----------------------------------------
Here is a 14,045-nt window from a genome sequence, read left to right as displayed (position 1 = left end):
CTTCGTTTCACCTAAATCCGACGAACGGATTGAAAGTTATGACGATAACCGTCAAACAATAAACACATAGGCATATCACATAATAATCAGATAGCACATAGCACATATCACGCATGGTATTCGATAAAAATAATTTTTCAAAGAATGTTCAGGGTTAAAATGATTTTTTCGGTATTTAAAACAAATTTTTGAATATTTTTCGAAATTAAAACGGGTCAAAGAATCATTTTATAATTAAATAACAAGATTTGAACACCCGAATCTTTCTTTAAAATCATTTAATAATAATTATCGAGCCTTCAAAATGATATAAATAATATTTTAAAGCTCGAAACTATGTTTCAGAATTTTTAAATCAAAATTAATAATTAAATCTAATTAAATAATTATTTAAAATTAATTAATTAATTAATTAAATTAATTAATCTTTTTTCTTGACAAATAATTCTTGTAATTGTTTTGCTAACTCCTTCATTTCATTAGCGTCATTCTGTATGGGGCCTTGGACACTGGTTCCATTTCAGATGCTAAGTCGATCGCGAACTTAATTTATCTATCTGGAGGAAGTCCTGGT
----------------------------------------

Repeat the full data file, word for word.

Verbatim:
Here is a 14,045-nt window from a genome sequence, read left to right as displayed (position 1 = left end):
CTTCGTTTCACCTAAATCCGACGAACGGATTGAAAGTTATGACGATAACCGTCAAACAATAAACACATAGGCATATCACATAATAATCAGATAGCACATAGCACATATCACGCATGGTATTCGATAAAAATAATTTTTCAAAGAATGTTCAGGGTTAAAATGATTTTTTCGGTATTTAAAACAAATTTTTGAATATTTTTCGAAATTAAAACGGGTCAAAGAATCATTTTATAATTAAATAACAAGATTTGAACACCCGAATCTTTCTTTAAAATCATTTAATAATAATTATCGAGCCTTCAAAATGATATAAATAATATTTTAAAGCTCGAAACTATGTTTCAGAATTTTTAAATCAAAATTAATAATTAAATCTAATTAAATAATTATTTAAAATTAATTAATTAATTAATTAAATTAATTAATCTTTTTTCTTGACAAATAATTCTTGTAATTGTTTTGCTAACTCCTTCATTTCATTAGCGTCATTCTGTATGGGGCCTTGGACACTGGTTCCATTTCAGATGCTAAGTCGATCGCGAACTTAATTTATCTATCTGGAGGAAGTCCTGGT